Whitehall, SW1A

Place Name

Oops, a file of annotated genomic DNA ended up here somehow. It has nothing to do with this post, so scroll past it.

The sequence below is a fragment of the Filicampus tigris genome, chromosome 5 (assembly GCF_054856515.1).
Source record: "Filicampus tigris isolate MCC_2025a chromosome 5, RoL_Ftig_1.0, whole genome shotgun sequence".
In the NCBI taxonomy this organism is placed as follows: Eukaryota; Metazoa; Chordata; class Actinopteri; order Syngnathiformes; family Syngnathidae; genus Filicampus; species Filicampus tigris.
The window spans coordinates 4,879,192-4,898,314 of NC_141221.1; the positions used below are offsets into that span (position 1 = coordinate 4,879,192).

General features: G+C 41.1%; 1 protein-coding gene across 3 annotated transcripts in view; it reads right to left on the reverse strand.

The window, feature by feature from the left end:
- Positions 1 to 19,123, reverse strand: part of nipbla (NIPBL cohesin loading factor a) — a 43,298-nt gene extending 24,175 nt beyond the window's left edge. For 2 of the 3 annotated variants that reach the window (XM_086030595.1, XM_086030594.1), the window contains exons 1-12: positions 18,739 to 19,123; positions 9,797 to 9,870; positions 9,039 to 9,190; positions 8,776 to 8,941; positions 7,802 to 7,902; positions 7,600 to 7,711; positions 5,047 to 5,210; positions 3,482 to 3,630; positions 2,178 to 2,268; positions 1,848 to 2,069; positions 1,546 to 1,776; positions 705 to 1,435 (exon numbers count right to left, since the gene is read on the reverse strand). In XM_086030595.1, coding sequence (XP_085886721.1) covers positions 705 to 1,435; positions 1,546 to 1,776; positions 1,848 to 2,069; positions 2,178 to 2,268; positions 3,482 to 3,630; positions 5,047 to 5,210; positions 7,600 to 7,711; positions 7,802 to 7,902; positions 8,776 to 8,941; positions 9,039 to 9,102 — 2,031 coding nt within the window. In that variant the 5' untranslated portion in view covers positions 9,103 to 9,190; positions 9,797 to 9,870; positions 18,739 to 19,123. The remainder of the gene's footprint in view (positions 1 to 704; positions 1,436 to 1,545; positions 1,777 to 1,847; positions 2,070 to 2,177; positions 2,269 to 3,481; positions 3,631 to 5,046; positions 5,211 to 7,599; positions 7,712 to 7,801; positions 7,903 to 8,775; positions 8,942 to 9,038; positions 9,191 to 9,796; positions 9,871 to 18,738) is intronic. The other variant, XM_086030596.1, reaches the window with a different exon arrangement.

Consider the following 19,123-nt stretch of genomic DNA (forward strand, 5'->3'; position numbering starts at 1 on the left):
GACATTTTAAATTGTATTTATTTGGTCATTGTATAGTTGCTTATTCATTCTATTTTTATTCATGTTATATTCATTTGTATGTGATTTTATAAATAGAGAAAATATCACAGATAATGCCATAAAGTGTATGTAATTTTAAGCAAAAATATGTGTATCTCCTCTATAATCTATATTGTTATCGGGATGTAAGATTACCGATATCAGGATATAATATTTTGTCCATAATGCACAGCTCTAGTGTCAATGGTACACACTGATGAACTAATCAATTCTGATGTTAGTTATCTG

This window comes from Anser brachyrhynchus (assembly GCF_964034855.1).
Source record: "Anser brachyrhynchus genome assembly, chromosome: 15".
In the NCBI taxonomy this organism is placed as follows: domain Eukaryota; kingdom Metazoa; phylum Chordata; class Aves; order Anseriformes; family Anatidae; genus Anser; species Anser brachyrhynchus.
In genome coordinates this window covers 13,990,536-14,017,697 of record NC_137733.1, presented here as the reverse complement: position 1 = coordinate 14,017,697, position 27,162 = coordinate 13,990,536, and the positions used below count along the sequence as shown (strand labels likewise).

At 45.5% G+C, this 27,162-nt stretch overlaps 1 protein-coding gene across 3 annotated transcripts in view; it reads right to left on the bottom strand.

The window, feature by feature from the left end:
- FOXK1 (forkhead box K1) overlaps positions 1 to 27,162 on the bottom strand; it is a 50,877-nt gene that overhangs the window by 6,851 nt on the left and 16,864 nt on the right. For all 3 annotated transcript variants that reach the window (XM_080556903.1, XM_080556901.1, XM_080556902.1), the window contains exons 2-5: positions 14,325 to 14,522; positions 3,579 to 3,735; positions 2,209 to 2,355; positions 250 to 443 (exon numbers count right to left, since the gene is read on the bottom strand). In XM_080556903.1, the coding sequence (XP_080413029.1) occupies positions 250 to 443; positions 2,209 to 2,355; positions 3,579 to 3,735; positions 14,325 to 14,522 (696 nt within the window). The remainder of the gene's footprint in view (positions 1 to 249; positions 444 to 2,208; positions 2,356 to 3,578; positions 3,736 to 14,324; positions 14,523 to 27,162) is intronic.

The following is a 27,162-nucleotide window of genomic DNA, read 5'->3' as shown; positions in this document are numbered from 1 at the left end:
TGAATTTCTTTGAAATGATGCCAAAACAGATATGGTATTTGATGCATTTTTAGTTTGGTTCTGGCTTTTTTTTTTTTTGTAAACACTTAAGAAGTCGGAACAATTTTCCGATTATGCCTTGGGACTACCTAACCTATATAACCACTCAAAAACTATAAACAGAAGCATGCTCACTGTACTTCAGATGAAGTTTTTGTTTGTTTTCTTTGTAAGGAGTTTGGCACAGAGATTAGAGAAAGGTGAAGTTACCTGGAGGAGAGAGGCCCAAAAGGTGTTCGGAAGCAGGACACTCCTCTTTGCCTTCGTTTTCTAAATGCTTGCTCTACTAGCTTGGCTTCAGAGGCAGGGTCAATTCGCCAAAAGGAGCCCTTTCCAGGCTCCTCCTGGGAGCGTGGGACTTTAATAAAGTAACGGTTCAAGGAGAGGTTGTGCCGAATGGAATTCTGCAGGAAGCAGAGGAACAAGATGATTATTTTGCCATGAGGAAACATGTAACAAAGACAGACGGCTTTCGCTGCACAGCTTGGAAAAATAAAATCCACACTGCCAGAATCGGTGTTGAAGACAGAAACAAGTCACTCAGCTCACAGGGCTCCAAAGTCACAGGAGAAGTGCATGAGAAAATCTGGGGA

Site of Whitehall Palace, the riverside Palace of the English kings from Henry VIII to William III, which was on this site until it was destroyed by fire in 1698, leaving only Banqueting House. It had previously been known as York Place, which since it was built in about 1240 served as the sumptuous London residence of the Bishops of York. The property was redeveloped and extended during Tudor times by statesman and bishop Thomas Wolsey on a huge scale. But when Wolsey fell foul of King Henry VIII in 1529, the palace was confiscated by the crown and renamed Whitehall, possibly because of the whiteness of its stones, or possibly in imitation of the famous White Hall within the old Palace of Westminster. Shakespeare relates in Henry VIII: “You must no more call it York Place; that’s past; For, since the Cardinal fell, that title’s lost: ‘Tis now the King’s, and call’d Whitehall.” It is recorded as Whitehall alias Yorke place in 1530, and as Whytthalle at Westminster that sometime was the bysshope of Yorkes place in 1533. Henry VIII died there in 1547. John¬†Rocque’s 1746 map of London designates the northern stretch of Whitehall from the statue of Charles I down to approximately Great Scotland Yard as an extension of Charing Cross which formed a T-section linking Cockspur Street and The Strand. On the Agas 1560 map of London the street is the site of the palace gates and labelled The Courte gate. It was extended in the 18thCentury, obliterating the north end of the old King Street.

 

 

 

 

 

 

 

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